I just would like to let folks know that I am in the CIL in Broward County in Ft. Lauderdale. And that the TA materials at the DOJ still remain the best out there and I recommend people use that site a lot.
Excellent. Thanks for the question and comment. May we have our next question please?
Hi there. This is Kirby --, I work with Debbie here . The question has to do with service animals. I am glad you started that up. On the DOJ website, there is a technical assistance on service animals as it applies to Title III entities, does that same technical assistance apply to Title II entities and also to facilities of the Federal government?
Did you think you are going to get through the session without a service animal question John?
No, no I knew better than that. I think the answer to that is yes, that the provisions dealing with service animals apply both to the public and private sector, and to the Federal government, the reason we have guidance on private providers is that we get a lot of complaints dealing with what I said, hotels and restaurants, and taxi cabs, we don''t get the same number of complaints dealing with public entities. The one exception to that would be hospitals, and there are some public hospitals that we have gotten complaints about allowing service, people with service animals into the hospitals, and for that, I would recommend that people go to the Centers for Disease Control, the CDC, has some expert guidance on the approach that hospitals should be using to allow persons who use service animals into hospitals. You would be surprised, it is a very expansive basically the sort of rule of thumb is anywhere that the general public is allowed to go, a service animal would also be allowed to go, and that it is a hospital''s obligation to determine those few areas that, like an intensive care unit, or burns unit where the general public isn''t allowed someone with a service animal would not be allowed in there. But other than that, it is really quite expansive.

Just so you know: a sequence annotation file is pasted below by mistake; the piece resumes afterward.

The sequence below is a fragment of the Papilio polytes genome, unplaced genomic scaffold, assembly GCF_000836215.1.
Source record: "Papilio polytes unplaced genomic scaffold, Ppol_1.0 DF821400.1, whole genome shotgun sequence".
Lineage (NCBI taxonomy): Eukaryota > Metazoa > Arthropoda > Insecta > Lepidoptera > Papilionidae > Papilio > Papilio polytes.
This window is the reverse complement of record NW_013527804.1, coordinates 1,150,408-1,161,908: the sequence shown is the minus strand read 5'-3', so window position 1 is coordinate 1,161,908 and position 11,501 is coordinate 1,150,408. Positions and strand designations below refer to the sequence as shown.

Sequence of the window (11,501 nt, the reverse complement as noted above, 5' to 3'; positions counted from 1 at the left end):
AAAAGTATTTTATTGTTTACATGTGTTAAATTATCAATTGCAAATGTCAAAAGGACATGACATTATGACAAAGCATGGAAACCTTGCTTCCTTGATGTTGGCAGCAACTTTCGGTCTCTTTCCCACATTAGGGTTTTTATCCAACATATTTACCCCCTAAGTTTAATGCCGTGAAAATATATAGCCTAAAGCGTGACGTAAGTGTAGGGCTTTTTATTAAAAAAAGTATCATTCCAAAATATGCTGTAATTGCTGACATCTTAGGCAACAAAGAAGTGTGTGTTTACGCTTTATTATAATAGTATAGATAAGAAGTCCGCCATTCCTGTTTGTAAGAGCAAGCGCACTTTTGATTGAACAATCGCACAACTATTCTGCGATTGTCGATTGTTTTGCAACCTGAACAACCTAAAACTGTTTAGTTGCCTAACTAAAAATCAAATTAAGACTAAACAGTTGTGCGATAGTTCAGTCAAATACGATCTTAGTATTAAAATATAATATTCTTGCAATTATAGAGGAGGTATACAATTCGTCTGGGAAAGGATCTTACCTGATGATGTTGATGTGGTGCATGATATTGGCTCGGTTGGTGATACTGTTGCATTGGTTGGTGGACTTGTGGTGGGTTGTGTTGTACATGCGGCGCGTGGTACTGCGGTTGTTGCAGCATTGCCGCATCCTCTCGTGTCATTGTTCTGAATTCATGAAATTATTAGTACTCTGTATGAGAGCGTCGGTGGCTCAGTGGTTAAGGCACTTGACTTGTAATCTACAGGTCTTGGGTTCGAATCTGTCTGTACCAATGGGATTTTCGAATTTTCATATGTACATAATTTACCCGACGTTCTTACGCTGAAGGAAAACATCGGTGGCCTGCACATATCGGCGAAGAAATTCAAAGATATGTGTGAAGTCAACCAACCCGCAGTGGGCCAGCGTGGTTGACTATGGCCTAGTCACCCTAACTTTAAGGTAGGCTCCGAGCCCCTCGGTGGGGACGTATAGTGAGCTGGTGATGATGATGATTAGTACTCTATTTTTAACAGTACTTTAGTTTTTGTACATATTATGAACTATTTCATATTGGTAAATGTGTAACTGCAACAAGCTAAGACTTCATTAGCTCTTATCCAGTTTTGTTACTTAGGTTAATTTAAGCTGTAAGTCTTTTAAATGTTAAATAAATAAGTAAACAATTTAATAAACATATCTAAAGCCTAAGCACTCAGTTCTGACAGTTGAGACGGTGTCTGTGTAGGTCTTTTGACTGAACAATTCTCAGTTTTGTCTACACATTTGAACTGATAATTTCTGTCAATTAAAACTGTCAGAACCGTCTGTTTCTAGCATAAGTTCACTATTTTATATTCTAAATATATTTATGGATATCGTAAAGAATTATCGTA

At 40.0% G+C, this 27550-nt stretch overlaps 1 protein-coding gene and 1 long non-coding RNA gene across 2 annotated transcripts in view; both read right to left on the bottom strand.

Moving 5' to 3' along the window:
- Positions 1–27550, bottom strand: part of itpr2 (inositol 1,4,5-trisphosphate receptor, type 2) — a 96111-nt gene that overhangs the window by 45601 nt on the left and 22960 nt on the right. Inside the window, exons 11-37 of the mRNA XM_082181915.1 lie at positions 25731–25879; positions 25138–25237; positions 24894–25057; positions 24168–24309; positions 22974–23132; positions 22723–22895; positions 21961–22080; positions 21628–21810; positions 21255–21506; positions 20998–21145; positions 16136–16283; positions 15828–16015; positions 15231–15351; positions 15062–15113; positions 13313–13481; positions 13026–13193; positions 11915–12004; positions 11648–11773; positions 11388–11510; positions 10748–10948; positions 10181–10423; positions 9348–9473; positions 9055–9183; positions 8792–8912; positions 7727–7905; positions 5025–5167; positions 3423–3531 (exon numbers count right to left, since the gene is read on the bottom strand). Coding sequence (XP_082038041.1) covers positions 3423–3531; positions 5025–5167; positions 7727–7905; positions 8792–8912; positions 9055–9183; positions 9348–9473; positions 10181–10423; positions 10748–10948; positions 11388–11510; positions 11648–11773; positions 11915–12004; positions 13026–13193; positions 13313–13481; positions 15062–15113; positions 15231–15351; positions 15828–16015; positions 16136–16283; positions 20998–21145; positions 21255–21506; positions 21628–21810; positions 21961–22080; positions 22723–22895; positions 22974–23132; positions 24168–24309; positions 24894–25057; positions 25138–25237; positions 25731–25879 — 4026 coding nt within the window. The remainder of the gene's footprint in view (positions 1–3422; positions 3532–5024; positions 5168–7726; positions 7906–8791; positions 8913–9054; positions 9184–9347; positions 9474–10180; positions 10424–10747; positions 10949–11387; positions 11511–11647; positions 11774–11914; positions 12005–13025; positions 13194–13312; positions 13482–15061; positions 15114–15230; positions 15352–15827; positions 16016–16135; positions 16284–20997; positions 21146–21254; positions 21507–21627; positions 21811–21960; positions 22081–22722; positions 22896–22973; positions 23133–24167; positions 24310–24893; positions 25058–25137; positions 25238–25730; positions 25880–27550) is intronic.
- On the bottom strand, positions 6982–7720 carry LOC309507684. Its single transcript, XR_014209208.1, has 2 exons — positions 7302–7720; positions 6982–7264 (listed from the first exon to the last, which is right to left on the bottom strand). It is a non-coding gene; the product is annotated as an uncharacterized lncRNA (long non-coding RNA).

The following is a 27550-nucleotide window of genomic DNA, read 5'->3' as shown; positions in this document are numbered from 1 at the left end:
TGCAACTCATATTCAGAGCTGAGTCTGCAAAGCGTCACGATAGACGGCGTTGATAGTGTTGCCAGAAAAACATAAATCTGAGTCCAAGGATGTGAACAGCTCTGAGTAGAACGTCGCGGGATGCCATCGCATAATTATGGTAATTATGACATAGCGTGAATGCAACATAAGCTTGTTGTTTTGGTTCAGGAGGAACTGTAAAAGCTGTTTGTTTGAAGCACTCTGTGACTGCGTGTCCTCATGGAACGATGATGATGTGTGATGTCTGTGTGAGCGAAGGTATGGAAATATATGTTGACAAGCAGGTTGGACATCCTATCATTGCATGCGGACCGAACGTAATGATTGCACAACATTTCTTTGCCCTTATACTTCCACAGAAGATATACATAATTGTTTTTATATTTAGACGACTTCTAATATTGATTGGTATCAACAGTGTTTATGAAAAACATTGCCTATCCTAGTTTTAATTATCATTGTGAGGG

Thank you. Can I just follow up with a quickie that the - does it apply to service animals in training.
Actually, the ADA because of the way statute is written, does not apply to animals in training, and so the extent to which enterprises, public or private, allow service animals in training is not a matter of Federal mandate, but we certainly encourage enterprises to allow that to happen.
Thanks for your question. In some states, they do cover animals in training under state law, which allows access. Next question please?
Thank you very much. I have a question about the 2003-DOJ memorandum that concluded that inaccessible voter verifiable paper records comply with both HAVA and ADA. The memorandum has justified legislation all over the country, requiring states to include these inaccessible records in their voting machines. There are numerous problems with the memorandum, problems related to both HAVA and ADA. Most notably to me, the fact that the author uses the program access position of Title II rather than the effective communication position to argue his point. Is there any plan to issue a new opinion?